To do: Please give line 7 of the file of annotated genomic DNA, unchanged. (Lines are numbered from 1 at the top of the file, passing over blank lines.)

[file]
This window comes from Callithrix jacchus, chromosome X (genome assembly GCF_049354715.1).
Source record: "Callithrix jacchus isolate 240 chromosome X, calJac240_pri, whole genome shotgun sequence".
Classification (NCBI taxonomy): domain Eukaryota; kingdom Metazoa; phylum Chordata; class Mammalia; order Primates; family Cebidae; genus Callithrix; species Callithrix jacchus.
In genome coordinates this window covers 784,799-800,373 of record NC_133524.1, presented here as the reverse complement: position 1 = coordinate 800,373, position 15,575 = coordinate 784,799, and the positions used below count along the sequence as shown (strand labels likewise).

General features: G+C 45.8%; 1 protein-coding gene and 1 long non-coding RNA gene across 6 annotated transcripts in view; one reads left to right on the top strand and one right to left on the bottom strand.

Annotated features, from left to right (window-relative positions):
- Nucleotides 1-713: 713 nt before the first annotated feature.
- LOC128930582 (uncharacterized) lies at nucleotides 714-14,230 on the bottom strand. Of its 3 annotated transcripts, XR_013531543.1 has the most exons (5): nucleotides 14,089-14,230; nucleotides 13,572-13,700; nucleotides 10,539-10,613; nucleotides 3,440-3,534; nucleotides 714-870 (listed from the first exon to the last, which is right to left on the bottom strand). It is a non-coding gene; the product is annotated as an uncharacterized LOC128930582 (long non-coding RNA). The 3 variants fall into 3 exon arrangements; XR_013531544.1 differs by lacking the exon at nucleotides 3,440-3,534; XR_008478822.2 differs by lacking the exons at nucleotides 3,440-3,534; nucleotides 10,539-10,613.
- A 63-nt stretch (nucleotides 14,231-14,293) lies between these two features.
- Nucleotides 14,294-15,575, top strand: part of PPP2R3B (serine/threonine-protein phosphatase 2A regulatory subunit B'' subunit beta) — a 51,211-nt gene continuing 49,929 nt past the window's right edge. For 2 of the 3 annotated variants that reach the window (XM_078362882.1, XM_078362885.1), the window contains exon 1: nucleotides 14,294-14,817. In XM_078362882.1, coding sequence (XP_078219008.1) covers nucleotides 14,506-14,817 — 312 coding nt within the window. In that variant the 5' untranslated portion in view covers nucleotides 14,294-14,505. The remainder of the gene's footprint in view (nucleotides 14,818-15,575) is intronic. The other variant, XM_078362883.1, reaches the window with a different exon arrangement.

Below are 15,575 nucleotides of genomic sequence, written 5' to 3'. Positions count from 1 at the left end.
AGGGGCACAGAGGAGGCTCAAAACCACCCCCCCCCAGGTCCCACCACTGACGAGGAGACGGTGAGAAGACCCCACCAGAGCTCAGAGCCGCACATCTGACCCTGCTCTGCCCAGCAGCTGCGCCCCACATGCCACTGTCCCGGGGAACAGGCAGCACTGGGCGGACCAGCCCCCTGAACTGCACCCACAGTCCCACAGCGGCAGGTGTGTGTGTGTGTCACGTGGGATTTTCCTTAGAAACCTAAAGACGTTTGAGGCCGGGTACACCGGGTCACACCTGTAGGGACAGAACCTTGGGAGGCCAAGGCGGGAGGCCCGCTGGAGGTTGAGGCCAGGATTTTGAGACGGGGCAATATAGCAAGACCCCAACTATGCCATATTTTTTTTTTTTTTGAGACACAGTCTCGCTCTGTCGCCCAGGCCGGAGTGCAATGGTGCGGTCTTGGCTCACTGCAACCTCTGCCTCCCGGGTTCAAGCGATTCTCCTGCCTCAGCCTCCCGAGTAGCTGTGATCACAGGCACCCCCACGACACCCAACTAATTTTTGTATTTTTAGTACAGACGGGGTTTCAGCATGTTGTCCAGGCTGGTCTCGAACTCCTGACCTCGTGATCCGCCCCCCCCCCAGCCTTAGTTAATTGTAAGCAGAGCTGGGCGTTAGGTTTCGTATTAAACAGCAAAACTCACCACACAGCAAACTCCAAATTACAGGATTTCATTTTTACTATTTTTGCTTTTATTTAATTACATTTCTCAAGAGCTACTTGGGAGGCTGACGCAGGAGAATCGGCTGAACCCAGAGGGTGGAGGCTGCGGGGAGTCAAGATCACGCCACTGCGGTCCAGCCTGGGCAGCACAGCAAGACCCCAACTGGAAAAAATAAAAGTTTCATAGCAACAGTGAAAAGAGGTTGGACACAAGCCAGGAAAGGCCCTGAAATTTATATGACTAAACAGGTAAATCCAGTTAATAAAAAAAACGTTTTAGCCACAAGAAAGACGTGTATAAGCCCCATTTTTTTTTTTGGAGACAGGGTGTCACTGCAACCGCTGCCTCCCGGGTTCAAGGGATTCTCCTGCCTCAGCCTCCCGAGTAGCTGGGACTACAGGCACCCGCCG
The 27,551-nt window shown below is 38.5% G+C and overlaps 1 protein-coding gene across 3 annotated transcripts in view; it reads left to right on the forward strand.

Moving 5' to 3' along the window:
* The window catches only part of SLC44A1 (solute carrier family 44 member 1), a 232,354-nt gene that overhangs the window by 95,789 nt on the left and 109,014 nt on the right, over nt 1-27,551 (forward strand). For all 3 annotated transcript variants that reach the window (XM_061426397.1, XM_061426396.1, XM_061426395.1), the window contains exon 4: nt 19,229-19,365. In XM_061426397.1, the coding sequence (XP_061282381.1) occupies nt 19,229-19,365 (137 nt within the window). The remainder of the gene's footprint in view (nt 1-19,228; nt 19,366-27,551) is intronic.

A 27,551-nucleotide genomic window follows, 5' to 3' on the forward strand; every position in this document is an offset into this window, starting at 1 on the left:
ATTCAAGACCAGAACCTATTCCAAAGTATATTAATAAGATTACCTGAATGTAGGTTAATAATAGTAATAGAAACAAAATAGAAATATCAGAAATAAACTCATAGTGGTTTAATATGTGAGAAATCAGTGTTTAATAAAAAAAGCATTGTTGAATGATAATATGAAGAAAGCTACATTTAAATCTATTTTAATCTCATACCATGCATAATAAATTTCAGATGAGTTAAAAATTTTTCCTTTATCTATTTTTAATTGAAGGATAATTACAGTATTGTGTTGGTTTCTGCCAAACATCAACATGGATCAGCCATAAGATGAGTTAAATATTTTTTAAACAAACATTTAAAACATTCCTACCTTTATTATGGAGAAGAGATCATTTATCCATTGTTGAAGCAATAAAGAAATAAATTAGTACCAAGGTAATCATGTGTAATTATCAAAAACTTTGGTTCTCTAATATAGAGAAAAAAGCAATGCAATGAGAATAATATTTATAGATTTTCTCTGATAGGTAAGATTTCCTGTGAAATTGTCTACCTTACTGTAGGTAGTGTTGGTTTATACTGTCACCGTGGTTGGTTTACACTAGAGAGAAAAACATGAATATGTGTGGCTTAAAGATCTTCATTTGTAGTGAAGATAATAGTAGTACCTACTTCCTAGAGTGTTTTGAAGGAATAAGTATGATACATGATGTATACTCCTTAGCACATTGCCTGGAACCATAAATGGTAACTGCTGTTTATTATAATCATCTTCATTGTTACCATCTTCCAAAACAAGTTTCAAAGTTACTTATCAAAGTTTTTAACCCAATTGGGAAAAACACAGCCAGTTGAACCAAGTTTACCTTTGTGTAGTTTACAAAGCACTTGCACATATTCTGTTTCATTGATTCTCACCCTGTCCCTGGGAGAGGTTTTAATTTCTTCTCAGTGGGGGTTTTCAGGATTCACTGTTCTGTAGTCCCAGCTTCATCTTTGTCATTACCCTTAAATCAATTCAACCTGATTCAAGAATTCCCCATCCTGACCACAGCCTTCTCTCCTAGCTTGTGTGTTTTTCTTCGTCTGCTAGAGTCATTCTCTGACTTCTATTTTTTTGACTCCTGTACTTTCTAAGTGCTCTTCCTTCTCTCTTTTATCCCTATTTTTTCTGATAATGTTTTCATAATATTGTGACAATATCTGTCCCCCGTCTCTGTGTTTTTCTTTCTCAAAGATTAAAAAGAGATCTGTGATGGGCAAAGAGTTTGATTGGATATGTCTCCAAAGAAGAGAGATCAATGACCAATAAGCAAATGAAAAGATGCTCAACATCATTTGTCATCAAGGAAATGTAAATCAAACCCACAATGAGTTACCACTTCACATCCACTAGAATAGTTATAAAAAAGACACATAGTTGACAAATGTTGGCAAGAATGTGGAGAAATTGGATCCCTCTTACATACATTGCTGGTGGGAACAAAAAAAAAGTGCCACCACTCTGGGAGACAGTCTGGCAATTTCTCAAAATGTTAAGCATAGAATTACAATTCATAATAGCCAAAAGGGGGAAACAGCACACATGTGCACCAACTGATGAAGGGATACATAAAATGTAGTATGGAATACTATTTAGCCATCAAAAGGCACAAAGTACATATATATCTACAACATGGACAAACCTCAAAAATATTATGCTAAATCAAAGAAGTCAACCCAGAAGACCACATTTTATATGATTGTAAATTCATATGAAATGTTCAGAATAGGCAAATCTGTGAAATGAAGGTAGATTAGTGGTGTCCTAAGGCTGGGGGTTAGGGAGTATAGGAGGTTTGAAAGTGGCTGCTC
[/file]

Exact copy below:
- Nucleotides 1-713: 713 nt before the first annotated feature.